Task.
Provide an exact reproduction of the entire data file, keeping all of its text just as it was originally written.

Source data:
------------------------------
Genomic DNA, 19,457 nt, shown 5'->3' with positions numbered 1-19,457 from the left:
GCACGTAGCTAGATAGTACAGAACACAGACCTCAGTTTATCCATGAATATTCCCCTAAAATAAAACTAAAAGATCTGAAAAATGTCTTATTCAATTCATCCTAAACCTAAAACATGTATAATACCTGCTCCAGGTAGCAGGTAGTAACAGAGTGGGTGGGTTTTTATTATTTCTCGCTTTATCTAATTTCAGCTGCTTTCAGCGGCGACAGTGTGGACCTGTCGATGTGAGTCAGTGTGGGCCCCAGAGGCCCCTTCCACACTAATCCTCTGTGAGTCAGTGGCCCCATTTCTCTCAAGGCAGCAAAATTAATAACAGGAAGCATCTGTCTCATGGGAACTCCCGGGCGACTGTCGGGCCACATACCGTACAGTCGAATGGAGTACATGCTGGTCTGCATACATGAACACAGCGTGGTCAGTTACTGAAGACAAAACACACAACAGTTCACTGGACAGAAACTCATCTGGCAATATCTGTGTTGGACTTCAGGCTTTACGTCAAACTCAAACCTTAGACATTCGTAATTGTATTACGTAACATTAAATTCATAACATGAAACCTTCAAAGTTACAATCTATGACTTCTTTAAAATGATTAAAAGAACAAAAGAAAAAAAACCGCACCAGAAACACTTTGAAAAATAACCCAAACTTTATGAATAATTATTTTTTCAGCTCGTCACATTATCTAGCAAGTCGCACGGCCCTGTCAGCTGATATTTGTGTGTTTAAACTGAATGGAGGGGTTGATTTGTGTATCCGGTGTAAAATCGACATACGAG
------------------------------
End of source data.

Genomic DNA, 19,457 nt, shown 5'->3' with positions numbered 1-19,457 from the left:
GCACGTAGCTAGATAGTACAGAACACAGACCTCAGTTTATCCATGAATATTCCCCTAAAATAAAACTAAAAGATCTGAAAAATGTCTTATTCAATTCATCCTAAACCTAAAACATGTATAATACCTGCTCCAGGTAGCAGGTAGTAACAGAGTGGGTGGGTTTTTATTATTTCTCGCTTTATCTAATTTCAGCTGCTTTCAGCGGCGACAGTGTGGACCTGTCGATGTGAGTCAGTGTGGGCCCCAGAGGCCCCTTCCACACTAATCCTCTGTGAGTCAGTGGCCCCATTTCTCTCAAGGCAGCAAAATTAATAACAGGAAGCATCTGTCTCATGGGAACTCCCGGGCGACTGTCGGGCCACATACCGTACAGTCGAATGGAGTACATGCTGGTCTGCATACATGAACACAGCGTGGTCAGTTACTGAAGACAAAACACACAACAGTTCACTGGACAGAAACTCATCTGGCAATATCTGTGTTGGACTTCAGGCTTTACGTCAAACTCAAACCTTAGACATTCGTAATTGTATTACGTAACATTAAATTCATAACATGAAACCTTCAAAGTTACAATCTATGACTTCTTTAAAATGATTAAAAGAACAAAAGAAAAAAAACCGCACCAGAAACACTTTGAAAAATAACCCAAACTTTATGAATAATTATTTTTTCAGCTCGTCACATTATCTAGCAAGTCGCACGGCCCTGTCAGCTGATATTTGTGTGTTTAAACTGAATGGAGGGGTTGATTTGTGTATCCGGTGTAAAATCGACATACGAG